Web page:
Rotisserie Leg of Lamb

1 4-5 lbs boneless leg of lamb trimmed of excess fat
2 tsp kosher salt
1 tsp cracked black pepper

½ cup olive oil
¼ cup lemon juice
1 tbsp chopped fresh rosemary
2 tbsp minced garlic
2 tsp lemon zest
¼ cup lemon juice
¼ cup melted butter
1 tbsp chopped fresh rosemary

Mix marinade ingredients. Place lamb in a large resealable plastic bag. Pour in the marinade, seal the bag and rotate to thoroughly coat the lamb. Refrigerate for 2 hours. Remove lamb from marinade and roll into a tight cylinder, tie securely with butcher’s twine and thoroughly season with salt and pepper. Run rotisserie spit through middle of lamb and secure. Place on the grill, cover, and rotate over medium heat. Baste lamb every 15 minutes, watching for flare ups. Cook lamb until desired temperature (130 degrees for med-rare using an instant read thermometer). Remove from grill and detach the rotisserie spit. Allow to rest 15 minutes. Carve and enjoy!

• Great when served with grilled pita bread
• Tie together a whisk of rosemary and thyme sprigs to use as a basting brush
• Charcoal or gas, just be sure to have a drip pan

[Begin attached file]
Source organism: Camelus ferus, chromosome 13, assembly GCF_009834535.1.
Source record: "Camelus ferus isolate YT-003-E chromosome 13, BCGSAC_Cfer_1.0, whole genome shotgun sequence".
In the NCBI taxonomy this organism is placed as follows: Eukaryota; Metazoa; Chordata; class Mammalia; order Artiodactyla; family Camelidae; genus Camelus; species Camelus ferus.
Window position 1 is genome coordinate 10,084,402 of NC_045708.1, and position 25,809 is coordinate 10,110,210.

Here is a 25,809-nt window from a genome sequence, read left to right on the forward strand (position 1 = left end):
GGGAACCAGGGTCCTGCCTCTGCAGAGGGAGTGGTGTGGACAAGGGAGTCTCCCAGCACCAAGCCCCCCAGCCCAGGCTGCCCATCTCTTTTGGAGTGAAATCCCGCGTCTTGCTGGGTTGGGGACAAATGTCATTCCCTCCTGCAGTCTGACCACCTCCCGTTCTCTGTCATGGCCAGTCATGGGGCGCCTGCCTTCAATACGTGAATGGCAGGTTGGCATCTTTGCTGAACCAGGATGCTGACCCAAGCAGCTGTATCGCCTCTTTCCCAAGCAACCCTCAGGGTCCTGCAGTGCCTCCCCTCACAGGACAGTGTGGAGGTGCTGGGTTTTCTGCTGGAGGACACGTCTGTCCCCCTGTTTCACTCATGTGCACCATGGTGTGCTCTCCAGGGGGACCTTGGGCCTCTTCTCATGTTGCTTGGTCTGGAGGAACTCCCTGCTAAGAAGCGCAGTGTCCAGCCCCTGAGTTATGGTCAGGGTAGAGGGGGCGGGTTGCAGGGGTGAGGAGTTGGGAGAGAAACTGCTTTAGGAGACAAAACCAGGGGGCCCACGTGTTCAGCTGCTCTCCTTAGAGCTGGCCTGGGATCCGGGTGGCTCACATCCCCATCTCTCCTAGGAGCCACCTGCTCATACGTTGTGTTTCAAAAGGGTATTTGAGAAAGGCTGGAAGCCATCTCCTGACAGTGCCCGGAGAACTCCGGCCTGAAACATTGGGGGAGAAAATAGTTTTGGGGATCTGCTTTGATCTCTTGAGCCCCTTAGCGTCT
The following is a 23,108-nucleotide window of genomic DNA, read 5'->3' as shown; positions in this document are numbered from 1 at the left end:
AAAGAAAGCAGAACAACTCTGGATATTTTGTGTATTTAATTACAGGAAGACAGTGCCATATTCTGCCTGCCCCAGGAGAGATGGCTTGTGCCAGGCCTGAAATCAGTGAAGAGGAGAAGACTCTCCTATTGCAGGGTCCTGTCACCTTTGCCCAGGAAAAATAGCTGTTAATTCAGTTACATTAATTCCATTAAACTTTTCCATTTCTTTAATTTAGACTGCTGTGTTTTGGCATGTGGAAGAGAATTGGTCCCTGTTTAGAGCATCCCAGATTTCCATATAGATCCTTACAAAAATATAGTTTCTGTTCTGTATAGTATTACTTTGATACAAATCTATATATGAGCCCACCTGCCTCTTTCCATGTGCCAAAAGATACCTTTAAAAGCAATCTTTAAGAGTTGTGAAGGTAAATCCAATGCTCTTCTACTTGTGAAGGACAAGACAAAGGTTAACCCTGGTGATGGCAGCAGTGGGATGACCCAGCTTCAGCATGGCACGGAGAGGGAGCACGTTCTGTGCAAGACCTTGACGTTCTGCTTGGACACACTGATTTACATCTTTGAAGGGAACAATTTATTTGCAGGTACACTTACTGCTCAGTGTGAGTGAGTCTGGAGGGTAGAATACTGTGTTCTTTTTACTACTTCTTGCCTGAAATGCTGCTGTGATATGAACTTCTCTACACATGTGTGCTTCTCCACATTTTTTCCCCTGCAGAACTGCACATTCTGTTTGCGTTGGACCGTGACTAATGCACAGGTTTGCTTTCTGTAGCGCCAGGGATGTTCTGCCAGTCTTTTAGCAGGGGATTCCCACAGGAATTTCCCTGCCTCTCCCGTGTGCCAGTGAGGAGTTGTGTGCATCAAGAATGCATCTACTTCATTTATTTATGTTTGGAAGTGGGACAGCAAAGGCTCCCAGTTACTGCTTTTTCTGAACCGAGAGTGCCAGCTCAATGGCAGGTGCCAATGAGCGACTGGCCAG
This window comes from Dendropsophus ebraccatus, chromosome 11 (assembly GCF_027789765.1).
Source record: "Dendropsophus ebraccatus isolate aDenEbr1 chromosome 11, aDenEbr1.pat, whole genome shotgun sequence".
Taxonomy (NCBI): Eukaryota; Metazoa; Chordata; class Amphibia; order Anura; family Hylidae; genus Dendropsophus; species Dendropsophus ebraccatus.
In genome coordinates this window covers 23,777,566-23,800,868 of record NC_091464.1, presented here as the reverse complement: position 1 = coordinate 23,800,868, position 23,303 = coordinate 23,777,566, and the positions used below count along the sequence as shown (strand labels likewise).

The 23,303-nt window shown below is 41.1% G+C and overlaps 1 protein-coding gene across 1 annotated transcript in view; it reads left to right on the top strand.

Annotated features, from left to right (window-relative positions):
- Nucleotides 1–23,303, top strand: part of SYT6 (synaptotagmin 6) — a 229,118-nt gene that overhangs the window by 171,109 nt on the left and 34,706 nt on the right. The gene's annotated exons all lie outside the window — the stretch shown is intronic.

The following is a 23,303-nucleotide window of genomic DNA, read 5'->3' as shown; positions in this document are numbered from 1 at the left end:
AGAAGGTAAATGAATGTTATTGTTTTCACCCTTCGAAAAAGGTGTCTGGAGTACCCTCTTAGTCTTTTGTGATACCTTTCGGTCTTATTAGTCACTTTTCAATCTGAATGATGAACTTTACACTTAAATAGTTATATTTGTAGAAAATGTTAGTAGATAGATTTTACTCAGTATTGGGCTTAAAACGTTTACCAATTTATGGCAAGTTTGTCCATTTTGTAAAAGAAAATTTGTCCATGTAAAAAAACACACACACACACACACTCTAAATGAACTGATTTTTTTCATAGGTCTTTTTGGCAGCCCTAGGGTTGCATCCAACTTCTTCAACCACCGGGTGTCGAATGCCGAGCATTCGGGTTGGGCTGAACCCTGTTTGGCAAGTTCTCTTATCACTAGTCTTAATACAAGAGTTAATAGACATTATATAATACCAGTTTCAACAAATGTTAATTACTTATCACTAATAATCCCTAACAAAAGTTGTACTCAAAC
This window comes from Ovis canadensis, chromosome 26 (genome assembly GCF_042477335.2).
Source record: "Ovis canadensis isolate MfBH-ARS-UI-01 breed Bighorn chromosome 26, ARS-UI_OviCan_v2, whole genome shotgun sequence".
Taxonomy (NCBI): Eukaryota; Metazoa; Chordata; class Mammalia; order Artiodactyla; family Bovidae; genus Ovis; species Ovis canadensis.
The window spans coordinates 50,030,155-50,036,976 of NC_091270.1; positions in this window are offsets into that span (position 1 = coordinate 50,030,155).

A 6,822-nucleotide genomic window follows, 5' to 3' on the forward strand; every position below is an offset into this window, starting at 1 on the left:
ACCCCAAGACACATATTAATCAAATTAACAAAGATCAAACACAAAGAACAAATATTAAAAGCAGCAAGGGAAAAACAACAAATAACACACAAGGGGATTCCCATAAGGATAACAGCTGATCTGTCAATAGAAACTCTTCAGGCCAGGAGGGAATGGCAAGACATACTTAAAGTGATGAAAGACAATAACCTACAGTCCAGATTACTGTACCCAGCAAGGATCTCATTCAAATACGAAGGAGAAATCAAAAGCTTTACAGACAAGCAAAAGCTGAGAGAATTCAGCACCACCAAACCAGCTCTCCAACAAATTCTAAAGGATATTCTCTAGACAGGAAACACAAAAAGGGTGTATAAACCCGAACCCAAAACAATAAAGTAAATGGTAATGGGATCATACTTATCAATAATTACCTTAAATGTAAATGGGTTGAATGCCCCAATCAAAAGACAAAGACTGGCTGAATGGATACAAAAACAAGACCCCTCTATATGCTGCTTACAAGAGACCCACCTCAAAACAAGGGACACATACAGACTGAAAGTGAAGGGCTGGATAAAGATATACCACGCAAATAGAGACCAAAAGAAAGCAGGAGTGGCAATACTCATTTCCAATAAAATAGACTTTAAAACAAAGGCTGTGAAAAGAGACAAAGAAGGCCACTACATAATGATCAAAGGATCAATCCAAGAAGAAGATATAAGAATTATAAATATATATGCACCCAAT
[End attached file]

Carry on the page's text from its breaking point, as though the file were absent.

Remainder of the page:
• Pairs great with a deep, red wine like Cabernet Sauvignon

Perfectly Grilled Beef Tri-Tip
2-3 lbs. beef tri-tip roast
1 tbsp olive oil
Basic BBQ Seasoning Dry Rub (equal parts of each, or measure to your liking)
-smoked paprika
-coarse salt
-ground black pepper
-onion powder
-garlic powder
-dark chili powder
-light brown sugar
Herb Seasoning Dry Rub (equal parts of each, or measure to your liking)
-Italian seasoning blend
-garlic powder
-sweet basil
-ground black pepper

Coat tri-tip with oil. Rub with the seasoning rub of your choice. Place seasoned tri-tip uncovered in the refrigerator for an hour. Prepare clean grill for one side direct heating (high to med high) and the other side indirect heating (low or off). Place the tri-tip over the direct heat and quickly sear all sides beginning with the fat cap side first (expect flare ups). You are looking for a solid, even char. Next, move the tri-tip to the indirect side of the grill with the fat cap up. Close or cover
grill and maintain a grill temp at around 350 degrees. Cook until you reach your desired internal roast temperature (Rare-125, Medium Rare-135, Medium-145, Medium Well-150, Well-160). Always use a remote probe thermometer for best results as the internal temperature can rise quickly. Pro-tip: If you aren’t sure, it’s always better to undercook than overcook. You can always put the tri-tip back on the grill if needed. Remove from the grill and lightly tent the tri-tip with foil and let rest for 10-20 minutes, depending on the size of your tri-tip. Slice across the grain into ¾ inch wide portions and serve immediately.